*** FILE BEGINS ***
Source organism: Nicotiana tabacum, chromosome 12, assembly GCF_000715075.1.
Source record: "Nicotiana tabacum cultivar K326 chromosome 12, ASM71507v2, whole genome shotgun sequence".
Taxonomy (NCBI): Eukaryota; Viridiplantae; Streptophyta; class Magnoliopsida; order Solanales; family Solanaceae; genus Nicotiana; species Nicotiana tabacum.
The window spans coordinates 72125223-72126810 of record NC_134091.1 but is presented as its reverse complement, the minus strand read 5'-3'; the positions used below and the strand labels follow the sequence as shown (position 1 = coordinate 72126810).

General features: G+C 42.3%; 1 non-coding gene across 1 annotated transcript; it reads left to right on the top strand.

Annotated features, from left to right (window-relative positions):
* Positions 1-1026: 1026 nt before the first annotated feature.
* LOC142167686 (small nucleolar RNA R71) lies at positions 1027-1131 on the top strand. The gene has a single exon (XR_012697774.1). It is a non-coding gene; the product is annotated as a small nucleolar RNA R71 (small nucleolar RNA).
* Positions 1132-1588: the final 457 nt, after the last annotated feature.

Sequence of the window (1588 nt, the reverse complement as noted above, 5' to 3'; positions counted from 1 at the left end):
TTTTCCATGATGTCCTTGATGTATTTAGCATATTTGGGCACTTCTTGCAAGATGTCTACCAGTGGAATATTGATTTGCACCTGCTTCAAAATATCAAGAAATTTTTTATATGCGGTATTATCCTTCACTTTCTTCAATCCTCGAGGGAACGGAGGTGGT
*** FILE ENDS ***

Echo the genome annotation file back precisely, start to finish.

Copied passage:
Source organism: Nicotiana tabacum, chromosome 12, assembly GCF_000715075.1.
Source record: "Nicotiana tabacum cultivar K326 chromosome 12, ASM71507v2, whole genome shotgun sequence".
Taxonomy (NCBI): Eukaryota; Viridiplantae; Streptophyta; class Magnoliopsida; order Solanales; family Solanaceae; genus Nicotiana; species Nicotiana tabacum.
The window spans coordinates 72125223-72126810 of record NC_134091.1 but is presented as its reverse complement, the minus strand read 5'-3'; the positions used below and the strand labels follow the sequence as shown (position 1 = coordinate 72126810).

General features: G+C 42.3%; 1 non-coding gene across 1 annotated transcript; it reads left to right on the top strand.

Annotated features, from left to right (window-relative positions):
* Positions 1-1026: 1026 nt before the first annotated feature.
* LOC142167686 (small nucleolar RNA R71) lies at positions 1027-1131 on the top strand. The gene has a single exon (XR_012697774.1). It is a non-coding gene; the product is annotated as a small nucleolar RNA R71 (small nucleolar RNA).
* Positions 1132-1588: the final 457 nt, after the last annotated feature.

Sequence of the window (1588 nt, the reverse complement as noted above, 5' to 3'; positions counted from 1 at the left end):
TTTTCCATGATGTCCTTGATGTATTTAGCATATTTGGGCACTTCTTGCAAGATGTCTACCAGTGGAATATTGATTTGCACCTGCTTCAAAATATCAAGAAATTTTTTATATGCGGTATTATCCTTCACTTTCTTCAATCCTCGAGGGAACGGAGGTGGT